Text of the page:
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Video by FRANCE 24


Latest update : 2011-09-27

Fighters loyal to the Transitional National Council tightened their siege of ousted leader Muammar Gaddafi's hometown on Monday, two days after a failed attempt to take hold of the coastal city.

REUTERS - Libyan provisional government forces backed by NATO warplanes raced through the eastern outskirts of Sirte on Monday, closing in on Muammar Gaddafi loyalists holed up in one of the last two bastions of the deposed leader.

Thick, black smoke billowed into the air as National Transitional Council (NTC) fighters battled loyalist troops at a roundabout about 2 km (1.2 mile) from the centre of Gaddafi’s home town, Reuters journalists said. 

The thud of large explosions could be heard as NATO aircraft roared overhead. NTC fighters said the jets were striking the positions of Gaddafi loyalists.

In a separate development, Libya’s interim justice minister said the Lockerbie case was closed, apparently rebuffing a UK request for help which could lead to others, even Gaddafi, being charged over the 1988 airliner bombing.     
The advance in Sirte came two days after anti-Gaddafi fighters west of the city drove to within a few hundred metres of its centre before pulling back on Sunday to make way for NATO strikes.   
On the western edges of Sirte on Monday, NTC fighters and Gaddafi loyalists traded heavy machine gun fire, rocket-propelled grenades and artillery rounds.
Snipers loyal to Gaddafi could be seen on building rooftops.
NATO aircraft flew overhead.
NATO would not comment on its operations in Sirte on Monday.  It said its planes hit eight targets on Sunday, including ammunition stores and rocket launchers. 
Interim government forces have previously retreated from Sirte and the other remaining Gaddafi stronghold, Bani Walid, after poorly organised attacks met fierce resistance.
Sirte lies between Tripoli and the eastern city of Benghazi, both now held by the NTC whose rebel fighters overran the capital five weeks ago after six months of fighting.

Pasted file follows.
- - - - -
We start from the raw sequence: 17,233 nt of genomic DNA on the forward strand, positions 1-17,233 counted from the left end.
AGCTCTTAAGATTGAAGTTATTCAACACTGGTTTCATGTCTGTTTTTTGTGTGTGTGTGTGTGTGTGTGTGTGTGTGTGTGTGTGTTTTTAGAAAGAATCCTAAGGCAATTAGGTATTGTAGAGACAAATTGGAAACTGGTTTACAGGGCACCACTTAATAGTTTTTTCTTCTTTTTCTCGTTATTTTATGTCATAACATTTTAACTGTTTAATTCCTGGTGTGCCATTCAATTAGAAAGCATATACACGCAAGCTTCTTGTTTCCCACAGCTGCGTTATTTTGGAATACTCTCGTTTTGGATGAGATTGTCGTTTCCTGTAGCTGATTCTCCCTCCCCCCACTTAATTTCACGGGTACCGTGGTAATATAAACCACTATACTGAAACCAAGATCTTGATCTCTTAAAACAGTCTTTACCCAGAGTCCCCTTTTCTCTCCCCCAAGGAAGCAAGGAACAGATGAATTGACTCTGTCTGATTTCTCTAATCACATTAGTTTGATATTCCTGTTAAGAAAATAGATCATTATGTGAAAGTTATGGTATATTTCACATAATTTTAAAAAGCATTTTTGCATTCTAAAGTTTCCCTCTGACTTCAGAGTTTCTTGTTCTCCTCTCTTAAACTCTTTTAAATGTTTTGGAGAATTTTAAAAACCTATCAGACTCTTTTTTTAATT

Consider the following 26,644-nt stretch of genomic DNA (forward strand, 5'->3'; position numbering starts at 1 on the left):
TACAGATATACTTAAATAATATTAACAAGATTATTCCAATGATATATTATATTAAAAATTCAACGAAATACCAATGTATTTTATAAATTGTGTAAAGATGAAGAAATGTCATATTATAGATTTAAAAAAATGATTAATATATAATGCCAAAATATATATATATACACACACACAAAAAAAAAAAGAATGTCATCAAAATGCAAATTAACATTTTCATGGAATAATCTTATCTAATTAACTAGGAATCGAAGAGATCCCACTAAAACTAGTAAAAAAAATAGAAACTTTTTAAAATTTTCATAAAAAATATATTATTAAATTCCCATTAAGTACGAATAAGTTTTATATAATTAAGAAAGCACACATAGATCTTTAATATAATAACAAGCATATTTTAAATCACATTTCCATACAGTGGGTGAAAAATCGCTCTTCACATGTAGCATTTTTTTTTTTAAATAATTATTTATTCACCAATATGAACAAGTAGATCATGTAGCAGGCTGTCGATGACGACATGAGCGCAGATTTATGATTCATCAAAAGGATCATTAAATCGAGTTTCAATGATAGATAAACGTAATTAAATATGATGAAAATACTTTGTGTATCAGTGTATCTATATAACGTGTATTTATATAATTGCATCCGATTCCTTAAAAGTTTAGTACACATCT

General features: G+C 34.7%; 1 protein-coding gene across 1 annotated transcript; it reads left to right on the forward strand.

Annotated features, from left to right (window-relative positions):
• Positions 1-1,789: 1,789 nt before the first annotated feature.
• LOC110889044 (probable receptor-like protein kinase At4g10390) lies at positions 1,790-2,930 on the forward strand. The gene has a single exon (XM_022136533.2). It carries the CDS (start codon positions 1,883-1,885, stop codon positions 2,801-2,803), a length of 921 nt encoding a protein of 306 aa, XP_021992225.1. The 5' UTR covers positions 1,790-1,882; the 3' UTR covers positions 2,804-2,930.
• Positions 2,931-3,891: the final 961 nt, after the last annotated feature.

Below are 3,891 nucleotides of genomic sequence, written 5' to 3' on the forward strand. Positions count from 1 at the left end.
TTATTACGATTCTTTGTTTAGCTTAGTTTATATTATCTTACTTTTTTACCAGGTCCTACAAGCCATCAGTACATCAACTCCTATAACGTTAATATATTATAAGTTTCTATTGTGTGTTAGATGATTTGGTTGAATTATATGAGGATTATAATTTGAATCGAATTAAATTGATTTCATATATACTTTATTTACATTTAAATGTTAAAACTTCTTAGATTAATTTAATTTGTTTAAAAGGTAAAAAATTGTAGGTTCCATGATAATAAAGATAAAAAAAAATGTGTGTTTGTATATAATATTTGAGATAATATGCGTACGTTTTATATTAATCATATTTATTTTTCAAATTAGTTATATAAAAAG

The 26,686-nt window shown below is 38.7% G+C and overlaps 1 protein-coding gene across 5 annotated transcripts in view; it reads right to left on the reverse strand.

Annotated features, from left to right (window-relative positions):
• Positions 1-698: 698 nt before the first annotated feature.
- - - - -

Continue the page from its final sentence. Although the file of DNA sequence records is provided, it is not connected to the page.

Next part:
Taking Sirte would be a huge boost for the NTC, which is trying to establish credibility as a government able to unite Libya’s fractious tribes and regions, and a blow for Gaddafi, widely believed to be in hiding somewhere in Libya.
Humanitarian organisations have raised the alarm over conditions for civilians cut off in Sirte and in Bani Walid to the south.
“God willing we can enter Sirte by tonight,” NTC fighter, Emad al-Amamy, told Reuters on the eastern edge of the city earlier on Monday. 
Civilians trapped
Scores of civilians in cars laden down with personal belongings continued to stream out of the town to both the east and west. NTC fighters checked them, looking for wanted figures among those who were, and may still be, loyal to Gaddafi.
International aid groups are demanding access.
“We are very concerned about the people inside and near Bani Walid and Sirte,” Georges Comninos, who heads the International Committee of the Red Cross (ICRC) in Libya, said in a statement.
“Food reserves and medical supplies are reportedly running short in both cities. We are receiving many appeals to help the wounded and come to the aid of civilians generally.”